In Memory of Jim Robb - Editor of the Ayrshire Post
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Jim Robb. Click here to view full size.Former Carrick Academy pupil Jim Robb died earlier this month after a long battle with cancer. His funeral service was held at Ayr Crematorium on Wednesday March 24 2004. Jim, 54, was the editor of the Ayrshire Post but he had also been editor of the Ayr Advertiser – a unique distinction. Colleague Jim Cuthbert wrote this tribute to him.

Tributes have poured in for Jim Robb, the editor of the Ayrshire Post who died last week after a long illness. He was 54. Jim, who sadly lost his brave battle with cancer, had a long and distinguished career which began in 1967 when he joined the Ayr Advertiser as a young reporter.

Even in those early days, he displayed a polish and professionalism that belied his relative youth and a mere five years later, at the age of 22, he was appointed editor - at the time, the youngest newspaper editor in Scotland.

Under his stewardship the newspaper flourished. In 1986 however, he was “head-hunted” by rival Scottish and Universal Newspapers and became editor of the Post’s sister paper the Dumfries and Galloway Standard, overseeing the successful conversion of the paper’s Friday edition from a broadsheet to a tabloid. In doing so, he also demonstrated his particular talent and flair for page layout and design. However, that talent and all-round professionalism was to be tested to the extreme by the Lockerbie disaster two years later. It was one of the biggest news stories to break in Scotland and the incident happened only 24 hours before the newspaper’s deadline. However, for its subsequent coverage of the event, Jim was nominated Journalist of the Year in the 1989 Press Awards while his reporting team shared the Reporter of the Year Award.

A former colleague who worked with Jim during his seven years at Dumfries was Doug Archibald, the paper’s present chief reporter. And in his own tribute to his former editor he claimed: “Jim was a great person to work for since he combined a quiet, easy-going manner with a true professionalism that earned everyone’s respect”. In 1993, Jim left Dumfries and joined the Ayrshire Post as chief sub editor and was subsequently appointed editor on the early retirement of Tom Workman.

Here again, Jim’s trademark personality of getting a professional job done with the minimum of fuss earned him the respect, not only of his editorial team but of everyone with whom he came in contact. Tom said: “For years Jim and I were adversaries him as editor of the Ayr Advertiser and myself as editor of the Ayrshire Post. He was a tough opponent with high standards and always produced a quality newspaper. “When he left the Advertiser to join the Dumfries and Galloway Standard, I must confess I did not share the grief of his Advertiser colleagues. “However, when Jim returned to Ayrshire a few years later I was delighted as he joined me at the Post as my chief sub-editor.” He added: “Jim’s talent was immense. He could design pages in an exciting way which made you want to read them. “He was full of idea and ways to tell and present stories. Although he came across as a quiet mild mannered man, he would fight vigorously for editorial values, where ever they were compromised.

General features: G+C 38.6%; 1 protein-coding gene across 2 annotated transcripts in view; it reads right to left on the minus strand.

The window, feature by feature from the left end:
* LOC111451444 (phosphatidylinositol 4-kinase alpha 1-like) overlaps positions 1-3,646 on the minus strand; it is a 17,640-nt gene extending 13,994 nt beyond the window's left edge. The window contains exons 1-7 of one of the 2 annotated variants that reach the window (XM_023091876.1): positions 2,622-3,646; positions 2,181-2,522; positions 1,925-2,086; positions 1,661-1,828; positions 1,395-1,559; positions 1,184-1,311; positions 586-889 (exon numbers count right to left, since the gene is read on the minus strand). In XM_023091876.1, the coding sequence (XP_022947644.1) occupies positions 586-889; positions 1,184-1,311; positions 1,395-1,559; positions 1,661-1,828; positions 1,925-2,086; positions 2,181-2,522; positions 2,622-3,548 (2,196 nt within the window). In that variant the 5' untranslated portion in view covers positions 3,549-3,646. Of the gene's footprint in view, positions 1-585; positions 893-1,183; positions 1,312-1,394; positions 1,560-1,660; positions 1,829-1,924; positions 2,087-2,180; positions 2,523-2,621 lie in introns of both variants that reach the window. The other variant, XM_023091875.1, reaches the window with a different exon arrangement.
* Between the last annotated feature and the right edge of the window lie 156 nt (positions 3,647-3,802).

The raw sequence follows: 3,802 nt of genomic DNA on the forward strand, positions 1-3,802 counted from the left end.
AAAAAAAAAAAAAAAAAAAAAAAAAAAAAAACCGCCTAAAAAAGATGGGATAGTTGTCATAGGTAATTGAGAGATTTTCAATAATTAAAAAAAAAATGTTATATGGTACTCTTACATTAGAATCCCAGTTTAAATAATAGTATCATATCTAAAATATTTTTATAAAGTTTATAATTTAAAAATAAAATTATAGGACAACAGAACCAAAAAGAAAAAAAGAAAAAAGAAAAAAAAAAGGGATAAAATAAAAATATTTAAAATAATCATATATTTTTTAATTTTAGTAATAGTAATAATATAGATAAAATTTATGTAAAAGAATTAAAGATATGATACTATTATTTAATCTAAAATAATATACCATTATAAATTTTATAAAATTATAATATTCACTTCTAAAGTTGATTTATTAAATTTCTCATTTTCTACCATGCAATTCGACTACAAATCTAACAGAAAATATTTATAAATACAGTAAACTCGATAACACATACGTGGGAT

“Jim was a true professional, nothing less.” And Tom’s tribute was echoed by John Scott, editorial director, Scottish and Universals Newspapers, who said: “Jim Robb was an absolutely first class professional. He will be a terrible loss to the company and to the Ayrshire Post in particular. “He combined a warm, friendly and caring personality towards all with whom he came in contact with a dedicated professionalism in the handling of day to day tasks and fearless approach to big and controversial issues. “His was the absolute quality that you look for in an editor.” South Ayrshire Provost Gordon McKenzie also paid tribute to Jim. He said: “Although Jim had been ill for some time, it still came as a shock to be told of his death and my thoughts are with his family.

“I have very fond memories off Jim, as a journalist he was always firm but fair. As editor of the Ayrshire Post he had a job to do and he did it well, always keen to ensure that he hand his staff produced high quality work. “As a person Jim was a true gentleman, and that is how I will remember him.” Jim Robb was born in the shadow of Somerset Park and he retained a lifelong long love of football, supporting Ayr United and Hearts in almost equal measure - the latter influenced by his father. He also enjoyed golf and indeed sport in general was his consuming outside interest. But it was his commitment to his profession and his dealings with others that he will be best remembered. In that context he was highly regarded not only within his profession but also in the wider community.

For in an age of aggressive journalism, Jim Robb was both a gentleman and a gentle man. But above all, he was a consummate professional of whom it was both a privilege to work for and count as a friend. Journalism was richer for his contribution and it is much poorer for his passing. Jim is survived by his wife Anne Marie and his son Stephen.